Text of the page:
A prolific letter writer and philanthropist in the twilight of his years has looked back on his life fondly, describing his, as a privileged life.
William Charles Doddy, known as Peter, has been writing letters to the Examiner for almost 15 years.
The former Qantas sales manager and West Tamar Councilor estimated he has written over 130 letters published by the paper.
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The 85-year-old father of three said after stepping away from local politics he was keen to stay connected to the Launceston community, and advocate for the issues he felt were important.
"I had no platform anymore as a counsellor or no way of making a comment, so I went to the paper and started to write letters," he said. "I don't profess that I was always right, I said this is my opinion, but you know it's been rewarding.
"I've had some rebuttals, but I've also had a lot of good comments and that seems to have eased the need of being involved."
Mr Doddy wrote letters on local and state politics, health and social issues, advocated for charities and responded to other letters to the editor.
While not all Mr Doddy's correspondents were universally well-received, his willingness to engage in open discourses courteously saw him befriend those with whom he disagreed.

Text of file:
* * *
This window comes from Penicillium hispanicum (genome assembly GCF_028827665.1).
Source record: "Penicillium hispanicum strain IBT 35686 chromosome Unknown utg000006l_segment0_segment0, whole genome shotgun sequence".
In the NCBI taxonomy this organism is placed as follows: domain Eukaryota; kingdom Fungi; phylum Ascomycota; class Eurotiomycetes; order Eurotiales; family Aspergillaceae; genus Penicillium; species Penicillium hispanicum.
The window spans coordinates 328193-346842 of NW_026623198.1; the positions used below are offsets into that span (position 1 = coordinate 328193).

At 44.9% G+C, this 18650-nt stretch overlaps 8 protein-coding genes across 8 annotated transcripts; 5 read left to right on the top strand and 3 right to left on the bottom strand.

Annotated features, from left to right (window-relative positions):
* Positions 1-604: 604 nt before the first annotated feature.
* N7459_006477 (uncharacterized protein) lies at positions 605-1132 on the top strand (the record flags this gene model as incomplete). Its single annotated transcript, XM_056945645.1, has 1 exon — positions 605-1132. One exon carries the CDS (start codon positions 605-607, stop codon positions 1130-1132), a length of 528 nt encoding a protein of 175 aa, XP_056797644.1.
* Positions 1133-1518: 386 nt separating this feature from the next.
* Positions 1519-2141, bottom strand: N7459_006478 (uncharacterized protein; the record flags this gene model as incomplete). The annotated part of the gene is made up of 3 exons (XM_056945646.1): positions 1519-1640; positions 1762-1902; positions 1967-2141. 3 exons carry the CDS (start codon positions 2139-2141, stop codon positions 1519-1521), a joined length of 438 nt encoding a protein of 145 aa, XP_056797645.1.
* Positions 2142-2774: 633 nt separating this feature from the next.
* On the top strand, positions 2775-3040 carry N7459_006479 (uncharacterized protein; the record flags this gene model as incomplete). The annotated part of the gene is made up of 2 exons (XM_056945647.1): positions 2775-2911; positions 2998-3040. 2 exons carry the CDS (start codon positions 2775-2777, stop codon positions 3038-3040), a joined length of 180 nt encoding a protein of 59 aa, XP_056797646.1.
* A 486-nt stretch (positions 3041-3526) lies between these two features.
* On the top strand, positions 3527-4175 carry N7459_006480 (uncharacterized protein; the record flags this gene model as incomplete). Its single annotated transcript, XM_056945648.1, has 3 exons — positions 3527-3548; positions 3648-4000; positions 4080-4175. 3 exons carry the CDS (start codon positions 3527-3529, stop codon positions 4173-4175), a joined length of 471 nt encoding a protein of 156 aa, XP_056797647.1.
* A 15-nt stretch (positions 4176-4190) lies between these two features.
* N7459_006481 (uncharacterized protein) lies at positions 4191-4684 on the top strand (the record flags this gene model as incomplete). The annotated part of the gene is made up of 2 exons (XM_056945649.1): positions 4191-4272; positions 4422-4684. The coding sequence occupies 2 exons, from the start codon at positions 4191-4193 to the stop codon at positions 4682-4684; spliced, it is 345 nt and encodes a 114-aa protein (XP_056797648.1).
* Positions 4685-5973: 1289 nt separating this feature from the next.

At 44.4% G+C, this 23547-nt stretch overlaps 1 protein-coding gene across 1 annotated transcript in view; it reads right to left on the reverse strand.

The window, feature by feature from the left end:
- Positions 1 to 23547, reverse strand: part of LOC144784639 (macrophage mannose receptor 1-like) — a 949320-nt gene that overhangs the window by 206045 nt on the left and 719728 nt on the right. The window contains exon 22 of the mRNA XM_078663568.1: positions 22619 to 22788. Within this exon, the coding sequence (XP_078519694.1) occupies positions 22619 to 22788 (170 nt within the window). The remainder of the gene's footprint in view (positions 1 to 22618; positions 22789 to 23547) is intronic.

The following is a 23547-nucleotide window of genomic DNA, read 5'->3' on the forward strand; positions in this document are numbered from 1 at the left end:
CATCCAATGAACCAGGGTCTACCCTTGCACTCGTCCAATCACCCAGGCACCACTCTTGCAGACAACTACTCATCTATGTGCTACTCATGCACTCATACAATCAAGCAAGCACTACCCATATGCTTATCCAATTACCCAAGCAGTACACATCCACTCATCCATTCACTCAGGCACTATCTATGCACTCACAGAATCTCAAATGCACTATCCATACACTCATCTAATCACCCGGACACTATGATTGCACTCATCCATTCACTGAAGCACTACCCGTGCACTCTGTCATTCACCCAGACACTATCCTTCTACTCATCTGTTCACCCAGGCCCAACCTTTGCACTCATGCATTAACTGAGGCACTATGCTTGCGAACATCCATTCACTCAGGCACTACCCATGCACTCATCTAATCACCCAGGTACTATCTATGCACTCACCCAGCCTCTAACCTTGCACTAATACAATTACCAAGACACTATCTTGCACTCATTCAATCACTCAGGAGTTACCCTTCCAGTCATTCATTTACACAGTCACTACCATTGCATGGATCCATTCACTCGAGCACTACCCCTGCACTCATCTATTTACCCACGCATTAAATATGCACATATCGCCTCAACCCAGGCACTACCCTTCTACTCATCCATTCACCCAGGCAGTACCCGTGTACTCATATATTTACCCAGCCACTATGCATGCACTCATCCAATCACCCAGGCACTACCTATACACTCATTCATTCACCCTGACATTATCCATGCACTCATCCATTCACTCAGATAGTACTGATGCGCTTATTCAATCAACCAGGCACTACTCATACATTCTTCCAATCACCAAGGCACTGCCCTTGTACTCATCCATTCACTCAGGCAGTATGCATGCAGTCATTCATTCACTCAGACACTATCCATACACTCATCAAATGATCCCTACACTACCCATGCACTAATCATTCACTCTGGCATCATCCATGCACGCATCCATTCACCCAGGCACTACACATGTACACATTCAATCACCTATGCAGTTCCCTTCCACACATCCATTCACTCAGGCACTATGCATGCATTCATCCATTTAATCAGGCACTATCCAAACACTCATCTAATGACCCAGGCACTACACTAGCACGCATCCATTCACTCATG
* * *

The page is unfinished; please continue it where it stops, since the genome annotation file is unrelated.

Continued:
In addition to his letter writing, Mr Doddy has been advocating for local charities for over 20 years.
As a long time committee member and president of the Moonbeam Children's Foundation, Mr Doddy helped to raise about $35,000 per year to support various charities including City Mission, St Giles, Make a Wish Foundation, White Lion and the Launceston General Hospital children's ward.
Mr Doddy also worked on the front lines of Launceston's charitable scene, gathering food and supporting the Launceston City Missions Christmas Lunch for eight years.
He said seeing simple things, taken for granted, change a life had stayed with him into his later years.
Recalling the donation of a wheelchair to a 9-year-old boy who has spina bifida, Mr Doddy became emotional, remembering the joy and gratitude on the boy's face.
"We made about 17 of these wheelchairs available for kids that had no hope of ever getting a wheelchair, there was this little fella who had spina bifida," he said.
"I was called for a photoshoot and there he was, this little face looking up at me and he was trying to get out the words thank you, It just broke my heart. "I even think about it now and I get emotional, Luke, little Luke, It was beautiful."
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